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Plantar Fasciitis - Causes Symptoms And Preventions For Pain Free Running

Plantar Fasciitis - Causes Symptoms And Preventions For Pain Free Running

Plantar Fasciitis (or Fasciosis) is one of the most common causes of heel pain and can be quite debilitating for a runner unless treated properly. It involves inflammation of a thick band of tissue (Plantar Fascia) that runs across the bottom of your foot and connects your heel bone to your toes. As a common injury in the running world, we wanted to shed some light on what might be causing this excruciating pain, some of the symptoms you need to look out for and some tips on how you can prevent it in the future!  Time and time again we meet customers that have ignored the initial signs and hobble in the door to us looking for help.

The Causes:

Your plantar fascia supports the arch of your foot and absorbs shock when you walk. If tension and stress on this bowstring become too great, small micro tears can occur in the fascia. Often, this happens with insufficient support in running footwear or when mileage is increased too quickly, but it can also appear out of the blue for those who don’t pay attention to stretching this vital tissue before & after running. What is most important to understand here is that the body functions as one big kinetic chain.  In terms of plantar fasciitis specifically, one needs to look at the plantar fascia, achilles tendon and calf muscle complex as a 3 way kinetic chain.  Tension anywhere in this chain will have a domino effect on the other 2 parts of the chain and can leave you more susceptible to the onset of plantar fasciitis.

If you fall into the following demographics, you will be a little more predisposed towards the dreaded plantar fasciitis:

  • Age: it is most common between 40 & 60 year olds. 
  • Certain types of exercise: Any sports that involve running for long periods of time will increase the stress on your plantar fascia. Sudden increases in mileage or intensity of running can often trigger the onset of plantar fasciitis.
  • Foot mechanics: Both fallen arches and high arches can result in additional stress on the tissue. It is extremely important that you are running in the correct type of shoes that suit your foot mechanics.
  • Occupation/daily routine: Occupations that involve many hours on your feet will increase the chances of plantar fasciitis. Make sure you are wearing comfortable shoes that suit your foot mechanics and consider some of our preventions below.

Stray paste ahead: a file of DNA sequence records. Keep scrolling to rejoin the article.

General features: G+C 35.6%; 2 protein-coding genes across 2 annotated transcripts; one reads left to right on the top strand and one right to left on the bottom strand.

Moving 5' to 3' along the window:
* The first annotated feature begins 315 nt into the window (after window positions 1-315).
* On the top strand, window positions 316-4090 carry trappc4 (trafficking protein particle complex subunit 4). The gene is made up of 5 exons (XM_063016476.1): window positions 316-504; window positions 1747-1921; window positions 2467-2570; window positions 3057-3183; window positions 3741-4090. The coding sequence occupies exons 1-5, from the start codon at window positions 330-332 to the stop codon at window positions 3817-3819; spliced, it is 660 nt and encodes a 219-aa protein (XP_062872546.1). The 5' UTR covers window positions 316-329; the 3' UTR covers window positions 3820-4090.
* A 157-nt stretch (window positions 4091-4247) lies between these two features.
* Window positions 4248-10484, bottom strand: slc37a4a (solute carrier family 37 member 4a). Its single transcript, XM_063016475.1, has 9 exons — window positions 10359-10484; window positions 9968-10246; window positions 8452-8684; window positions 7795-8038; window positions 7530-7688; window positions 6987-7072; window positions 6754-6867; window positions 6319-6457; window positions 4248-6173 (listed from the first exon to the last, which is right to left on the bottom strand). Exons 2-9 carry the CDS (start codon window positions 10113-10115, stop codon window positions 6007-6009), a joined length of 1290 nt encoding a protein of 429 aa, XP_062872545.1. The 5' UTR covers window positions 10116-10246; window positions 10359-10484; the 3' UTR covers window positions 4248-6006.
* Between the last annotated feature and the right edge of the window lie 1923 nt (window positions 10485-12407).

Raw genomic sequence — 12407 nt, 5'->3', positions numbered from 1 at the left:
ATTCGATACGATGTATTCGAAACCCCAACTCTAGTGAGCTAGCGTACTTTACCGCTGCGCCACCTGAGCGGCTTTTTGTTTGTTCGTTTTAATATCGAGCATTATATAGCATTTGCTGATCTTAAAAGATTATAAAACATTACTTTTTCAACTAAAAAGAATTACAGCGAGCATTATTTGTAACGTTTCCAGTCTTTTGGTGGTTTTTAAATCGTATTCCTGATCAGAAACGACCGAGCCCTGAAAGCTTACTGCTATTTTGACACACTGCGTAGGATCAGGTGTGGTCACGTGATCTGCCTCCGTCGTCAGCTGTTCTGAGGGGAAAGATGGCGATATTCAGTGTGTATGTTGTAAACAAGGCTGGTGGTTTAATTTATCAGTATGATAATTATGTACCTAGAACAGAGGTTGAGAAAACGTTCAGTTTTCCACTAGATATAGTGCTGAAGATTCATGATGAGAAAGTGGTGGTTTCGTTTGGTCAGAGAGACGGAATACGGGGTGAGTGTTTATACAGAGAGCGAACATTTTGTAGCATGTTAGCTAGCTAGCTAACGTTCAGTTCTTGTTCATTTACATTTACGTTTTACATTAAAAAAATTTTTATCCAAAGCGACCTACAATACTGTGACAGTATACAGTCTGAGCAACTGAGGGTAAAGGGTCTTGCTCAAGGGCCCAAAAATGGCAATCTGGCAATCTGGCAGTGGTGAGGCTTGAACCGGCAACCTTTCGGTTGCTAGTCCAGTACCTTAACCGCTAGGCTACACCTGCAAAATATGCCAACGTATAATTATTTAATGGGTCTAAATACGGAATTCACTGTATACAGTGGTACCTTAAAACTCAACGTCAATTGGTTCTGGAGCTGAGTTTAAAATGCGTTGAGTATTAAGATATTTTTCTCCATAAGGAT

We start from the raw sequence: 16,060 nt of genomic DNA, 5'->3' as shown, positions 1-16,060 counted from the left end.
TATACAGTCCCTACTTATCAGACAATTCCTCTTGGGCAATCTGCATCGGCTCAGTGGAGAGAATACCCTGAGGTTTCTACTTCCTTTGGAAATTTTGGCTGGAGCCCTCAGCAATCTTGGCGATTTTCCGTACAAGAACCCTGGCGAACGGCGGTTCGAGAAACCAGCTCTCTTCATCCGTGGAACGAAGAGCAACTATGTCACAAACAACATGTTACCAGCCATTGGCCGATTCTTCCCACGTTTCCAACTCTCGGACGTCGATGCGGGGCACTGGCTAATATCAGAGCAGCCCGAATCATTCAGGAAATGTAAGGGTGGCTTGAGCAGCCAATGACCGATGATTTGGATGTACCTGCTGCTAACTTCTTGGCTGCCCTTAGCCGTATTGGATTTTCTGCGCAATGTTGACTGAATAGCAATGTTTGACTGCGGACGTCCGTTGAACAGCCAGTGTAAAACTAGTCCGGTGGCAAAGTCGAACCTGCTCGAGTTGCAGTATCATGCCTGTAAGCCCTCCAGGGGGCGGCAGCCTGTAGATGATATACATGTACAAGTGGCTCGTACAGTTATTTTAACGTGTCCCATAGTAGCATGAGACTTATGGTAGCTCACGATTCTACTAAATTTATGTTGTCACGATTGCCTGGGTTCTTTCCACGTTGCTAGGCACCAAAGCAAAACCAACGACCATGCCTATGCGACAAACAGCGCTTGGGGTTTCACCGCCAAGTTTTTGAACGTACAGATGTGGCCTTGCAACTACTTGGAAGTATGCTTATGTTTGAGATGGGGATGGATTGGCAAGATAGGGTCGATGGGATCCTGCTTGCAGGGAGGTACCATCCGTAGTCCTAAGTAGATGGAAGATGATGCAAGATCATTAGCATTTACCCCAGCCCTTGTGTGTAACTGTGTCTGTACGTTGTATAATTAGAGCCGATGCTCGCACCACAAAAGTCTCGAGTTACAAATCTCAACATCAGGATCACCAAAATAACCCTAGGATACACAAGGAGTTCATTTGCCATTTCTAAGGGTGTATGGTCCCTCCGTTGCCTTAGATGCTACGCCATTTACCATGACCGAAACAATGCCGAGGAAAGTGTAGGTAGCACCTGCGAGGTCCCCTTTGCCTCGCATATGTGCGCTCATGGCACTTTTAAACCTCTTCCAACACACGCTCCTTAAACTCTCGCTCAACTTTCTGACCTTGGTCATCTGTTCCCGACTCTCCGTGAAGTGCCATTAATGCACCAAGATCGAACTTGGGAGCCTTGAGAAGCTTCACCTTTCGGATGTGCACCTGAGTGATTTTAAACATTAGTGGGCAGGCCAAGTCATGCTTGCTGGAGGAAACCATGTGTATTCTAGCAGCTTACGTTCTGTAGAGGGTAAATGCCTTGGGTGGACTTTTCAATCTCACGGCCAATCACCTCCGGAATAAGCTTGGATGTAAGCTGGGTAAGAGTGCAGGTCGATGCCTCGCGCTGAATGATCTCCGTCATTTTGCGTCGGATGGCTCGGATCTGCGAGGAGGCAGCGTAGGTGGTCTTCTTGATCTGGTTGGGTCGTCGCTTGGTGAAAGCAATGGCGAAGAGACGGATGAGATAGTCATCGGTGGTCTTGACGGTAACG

• Obesity  

The Symptoms

What are the early signs of plantar fasciitis? Runners who regularly run long distances can be at a higher risk of getting plantar fasciitis. It typically starts out by causing a stabbing pain in the bottom of your foot near the heel. This is the point where your plantar fascia attaches to the heel bone (subtalor). The pain is usually worst with the first few steps in the morning, although it can also be triggered by long periods of standing or when you get up after sitting. The pain is usually worse after exercise, not during it. We’ve highlighted some top preventions to help you avoid this very painful injury! 


Plantar Fasciitis can be one of the most stubborn running injuries that will persist and come back to haunt you unless treated properly.  The approach to cure needs to be looked at like piecing a jigsaw together.  To fully understand the approach to treatment you need to consider the 3 way chain mechanism briefly discussed earlier.  If there is an unusual amount of tightness anywhere in this chain then it will greatly heighten your chances of getting plantar fasciitis.

Here are some tips on how to treat it - 

  • Reduce volume and intensity of your training
  • Instant relief: Icing using an icy water bottle, painkiller and anti-inflammatory creams will provide some immediate, short term relief, but properly addressing the problem doesn’t stop there. 
  • Appropriate stretching: Regular deep stretching of the calf muscle complex and some foam rolling for myo-fascial release will help free up muscle tightness and thus reduce tension further down the kinetic chain. Massaging the tension out of the plantar itself using a foot roller pre and post workout will also work wonders.
  • Night splints are a great way of ensuring your plantar fascia and the calf tissue are stretched. It is recommended to wear these to bed after a long or medium length runs, or when the pain increases. You can also wear them the night before a long run or a long day on your feet to try and prevent any pain on the day. 
  • Get the right footwear: It’s important to get sized and your gait analysed properly to ensure you are training in the right footwear. At The Run Hub we offer expert Gait Analysis in store and use video analysis to record and breakdown your running gait piece by piece. 
  • It is also important that your footwear is still fit for purpose. Like car tyres, your runners will have a certain lifespan depending on the mileage you do. A good rule of thumb is ~500 miles /800km.  If you are unsure of what signs to look out for, contact us today & we’ll be sure to help you. 
  • Stick to your plan: Sticking to your training plan will reduce the chances of you massively increasing mileage too quickly. Following a well used training guide and gradually building towards your target distance is key when training for a new distance e.g. the marathon.

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Conclusion: At The Run Hub, we want to provide you with a one stop shop for all your running needs. As passionate runners, we know how frustrating injuries can be. We’re on hand to offer any advice we possibly can so please don’t hesitate to get in touch. Click Here to see our wide range of running products aimed at reducing your chances of injury and maintaining strong body mechanics!